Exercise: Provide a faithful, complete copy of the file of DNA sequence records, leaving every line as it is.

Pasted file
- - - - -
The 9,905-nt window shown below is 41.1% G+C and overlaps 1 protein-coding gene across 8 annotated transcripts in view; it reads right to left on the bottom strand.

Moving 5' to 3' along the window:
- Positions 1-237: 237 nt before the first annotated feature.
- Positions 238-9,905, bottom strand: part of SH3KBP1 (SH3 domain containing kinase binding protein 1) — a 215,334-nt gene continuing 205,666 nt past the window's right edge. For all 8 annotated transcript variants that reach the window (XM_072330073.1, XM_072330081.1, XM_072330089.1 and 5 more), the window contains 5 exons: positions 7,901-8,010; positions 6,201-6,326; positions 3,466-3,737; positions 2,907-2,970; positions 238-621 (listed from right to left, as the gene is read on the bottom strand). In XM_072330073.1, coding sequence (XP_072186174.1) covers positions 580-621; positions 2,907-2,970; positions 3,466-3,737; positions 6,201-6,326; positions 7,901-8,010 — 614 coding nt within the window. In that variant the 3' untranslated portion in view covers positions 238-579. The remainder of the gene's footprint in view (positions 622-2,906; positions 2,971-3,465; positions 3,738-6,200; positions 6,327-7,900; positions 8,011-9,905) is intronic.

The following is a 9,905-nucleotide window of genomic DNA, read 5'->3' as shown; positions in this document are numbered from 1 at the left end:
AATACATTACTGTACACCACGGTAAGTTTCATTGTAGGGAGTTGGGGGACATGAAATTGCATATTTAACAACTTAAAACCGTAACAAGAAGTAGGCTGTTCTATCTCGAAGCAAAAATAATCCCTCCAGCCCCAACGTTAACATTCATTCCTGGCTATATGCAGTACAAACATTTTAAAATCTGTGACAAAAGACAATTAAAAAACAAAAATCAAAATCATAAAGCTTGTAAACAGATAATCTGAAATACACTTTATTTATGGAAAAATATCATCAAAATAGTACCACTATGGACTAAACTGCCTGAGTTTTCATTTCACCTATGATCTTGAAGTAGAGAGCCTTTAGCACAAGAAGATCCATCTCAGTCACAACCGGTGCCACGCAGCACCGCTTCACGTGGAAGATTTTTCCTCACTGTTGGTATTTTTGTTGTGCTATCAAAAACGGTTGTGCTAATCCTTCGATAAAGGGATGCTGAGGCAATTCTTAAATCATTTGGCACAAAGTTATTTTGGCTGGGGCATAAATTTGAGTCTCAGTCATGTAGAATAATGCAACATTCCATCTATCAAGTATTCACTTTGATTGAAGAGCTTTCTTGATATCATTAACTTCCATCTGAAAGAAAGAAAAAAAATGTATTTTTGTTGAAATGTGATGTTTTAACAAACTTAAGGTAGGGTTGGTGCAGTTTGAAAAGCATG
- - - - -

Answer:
The 9,905-nt window shown below is 41.1% G+C and overlaps 1 protein-coding gene across 8 annotated transcripts in view; it reads right to left on the bottom strand.

Moving 5' to 3' along the window:
- Positions 1-237: 237 nt before the first annotated feature.
- Positions 238-9,905, bottom strand: part of SH3KBP1 (SH3 domain containing kinase binding protein 1) — a 215,334-nt gene continuing 205,666 nt past the window's right edge. For all 8 annotated transcript variants that reach the window (XM_072330073.1, XM_072330081.1, XM_072330089.1 and 5 more), the window contains 5 exons: positions 7,901-8,010; positions 6,201-6,326; positions 3,466-3,737; positions 2,907-2,970; positions 238-621 (listed from right to left, as the gene is read on the bottom strand). In XM_072330073.1, coding sequence (XP_072186174.1) covers positions 580-621; positions 2,907-2,970; positions 3,466-3,737; positions 6,201-6,326; positions 7,901-8,010 — 614 coding nt within the window. In that variant the 3' untranslated portion in view covers positions 238-579. The remainder of the gene's footprint in view (positions 622-2,906; positions 2,971-3,465; positions 3,738-6,200; positions 6,327-7,900; positions 8,011-9,905) is intronic.

The following is a 9,905-nucleotide window of genomic DNA, read 5'->3' as shown; positions in this document are numbered from 1 at the left end:
AATACATTACTGTACACCACGGTAAGTTTCATTGTAGGGAGTTGGGGGACATGAAATTGCATATTTAACAACTTAAAACCGTAACAAGAAGTAGGCTGTTCTATCTCGAAGCAAAAATAATCCCTCCAGCCCCAACGTTAACATTCATTCCTGGCTATATGCAGTACAAACATTTTAAAATCTGTGACAAAAGACAATTAAAAAACAAAAATCAAAATCATAAAGCTTGTAAACAGATAATCTGAAATACACTTTATTTATGGAAAAATATCATCAAAATAGTACCACTATGGACTAAACTGCCTGAGTTTTCATTTCACCTATGATCTTGAAGTAGAGAGCCTTTAGCACAAGAAGATCCATCTCAGTCACAACCGGTGCCACGCAGCACCGCTTCACGTGGAAGATTTTTCCTCACTGTTGGTATTTTTGTTGTGCTATCAAAAACGGTTGTGCTAATCCTTCGATAAAGGGATGCTGAGGCAATTCTTAAATCATTTGGCACAAAGTTATTTTGGCTGGGGCATAAATTTGAGTCTCAGTCATGTAGAATAATGCAACATTCCATCTATCAAGTATTCACTTTGATTGAAGAGCTTTCTTGATATCATTAACTTCCATCTGAAAGAAAGAAAAAAAATGTATTTTTGTTGAAATGTGATGTTTTAACAAACTTAAGGTAGGGTTGGTGCAGTTTGAAAAGCATG